You are here

King Tut On the Move

Subjects

Subject(s)

  • Arts & Humanities
    --Art History
    --Language Arts
    --Visual Arts
  • Social Studies
    --History
    ----World History

Grades

Grades 2-up

News Content

Ancient artifacts of King Tut are traveling around the U.S.

Anticipation Guide

Before reading, ask students to agree or disagree with each of the statements below.

  • King Tut was a king in ancient Egypt.
  • King Tut became king when he was 10 years old.
  • The mummy of King Tut was found in a tomb about 80 years ago.
  • High-tech scans of the mummy of King Tut reveal that he probably died from a broken leg.

    News Words

    Introduce these words before students read the article:

  • high-tech scans -- images (scans) produced by machines that scan the body; often used by doctors to learn the causes of sickness or other health problems
  • mummy -- a dead body that has been preserved and wrapped in cloths to make it last for a very long time
  • pharaoh -- a king in the days of ancient Egypt
  • artifacts -- objects, usually made by humans, from which historians can learn about times past

    Read the News

    Click for a printable version of this week's news story King Tut On the Move.


    Reading the News

    You might use a variety of approaches to reading the news:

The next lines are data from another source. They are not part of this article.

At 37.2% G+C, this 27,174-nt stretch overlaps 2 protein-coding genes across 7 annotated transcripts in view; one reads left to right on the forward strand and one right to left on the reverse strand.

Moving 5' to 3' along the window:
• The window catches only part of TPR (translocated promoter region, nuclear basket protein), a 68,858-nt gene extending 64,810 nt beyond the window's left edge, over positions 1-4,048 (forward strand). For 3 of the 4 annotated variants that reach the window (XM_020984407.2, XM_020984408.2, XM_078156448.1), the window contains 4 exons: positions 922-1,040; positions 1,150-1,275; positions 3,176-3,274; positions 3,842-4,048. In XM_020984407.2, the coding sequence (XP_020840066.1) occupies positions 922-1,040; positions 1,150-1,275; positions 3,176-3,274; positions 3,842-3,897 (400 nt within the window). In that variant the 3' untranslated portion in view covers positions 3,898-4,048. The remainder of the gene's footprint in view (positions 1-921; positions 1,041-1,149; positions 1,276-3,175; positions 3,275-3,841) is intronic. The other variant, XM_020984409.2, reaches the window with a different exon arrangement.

• Read aloud the news story to students as they follow along.
  • Students might first read the news story to themselves; then call on individual students to read the news aloud for the class.
  • Arrange students into small groups. Each student in the group will read a paragraph of the story. As that student reads, others might underline important information or write a note in the margin of the story. After each student finishes reading, others in the group might say something -- a comment, a question, a clarification -- about the text.

  • More Facts to Share

    You might share these additional facts with students after they have read this week's news story.

  • Tut is short the full name (Tutankhamun) of a famous pharaoh of ancient Egypt.
  • "Since the discovery of his tomb in 1922, Tutankhamun has captured the hearts of people around the world." said Zahi Hawass, secretary general of Egypt's Supreme Council of Antiquities and director of the Giza and Saqqara Pyramids. "Buried with him were treasures beyond the imagination, giving us a glittering glimpse into the past."
  • Among the artifacts included in the traveling exhibit are the golden, jeweled container that holds Tut's mummified organs and a crown studded with semiprecious stones that was found on the head of King Tutankhamun's mummified body and was probably worn by the pharaoh in life.
  • The last time treasures from Tutankhamun's tomb were displayed in the U.S. was during a seven-city tour from 1976 to 1979. About 8 million people saw that exhibit.
  • You can visit the Web site of the current traveling exhibition at www.kingtut.org.

    Comprehension Check

    Revisit the Anticipation Guide at the top of this lesson; ask students to respond again to the statements in it. All the statements in this lesson's Anticipation Guide happen to be true.

    You might follow-up that activity with some of these questions:

    Recalling Detail

  • For how long did King Tut rule Egypt? (He became King [pharaoh] at age 10 and died at about age 19, so he ruled for about nine years.)
  • To how many U.S. cities will the King Tut exhibit travel? (four cities)